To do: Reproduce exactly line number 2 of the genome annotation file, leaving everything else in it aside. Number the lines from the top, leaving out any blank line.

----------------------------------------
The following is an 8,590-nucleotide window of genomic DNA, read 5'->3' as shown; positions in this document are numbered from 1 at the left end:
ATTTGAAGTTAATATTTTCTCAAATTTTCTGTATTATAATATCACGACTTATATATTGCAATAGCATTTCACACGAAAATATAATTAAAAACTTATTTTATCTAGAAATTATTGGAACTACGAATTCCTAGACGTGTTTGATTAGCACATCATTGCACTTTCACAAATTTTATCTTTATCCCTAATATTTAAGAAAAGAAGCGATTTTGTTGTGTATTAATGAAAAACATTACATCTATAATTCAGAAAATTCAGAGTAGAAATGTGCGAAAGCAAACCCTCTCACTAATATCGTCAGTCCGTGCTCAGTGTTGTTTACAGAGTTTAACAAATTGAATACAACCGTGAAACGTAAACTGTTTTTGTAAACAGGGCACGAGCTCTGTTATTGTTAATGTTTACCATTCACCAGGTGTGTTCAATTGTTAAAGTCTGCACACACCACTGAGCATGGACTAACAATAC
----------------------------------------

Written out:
ATTTGAAGTTAATATTTTCTCAAATTTTCTGTATTATAATATCACGACTTATATATTGCAATAGCATTTCACACGAAAATATAATTAAAAACTTATTTTATCTAGAAATTATTGGAACTACGAATTCCTAGACGTGTTTGATTAGCACATCATTGCACTTTCACAAATTTTATCTTTATCCCTAATATTTAAGAAAAGAAGCGATTTTGTTGTGTATTAATGAAAAACATTACATCTATAATTCAGAAAATTCAGAGTAGAAATGTGCGAAAGCAAACCCTCTCACTAATATCGTCAGTCCGTGCTCAGTGTTGTTTACAGAGTTTAACAAATTGAATACAACCGTGAAACGTAAACTGTTTTTGTAAACAGGGCACGAGCTCTGTTATTGTTAATGTTTACCATTCACCAGGTGTGTTCAATTGTTAAAGTCTGCACACACCACTGAGCATGGACTAACAATAC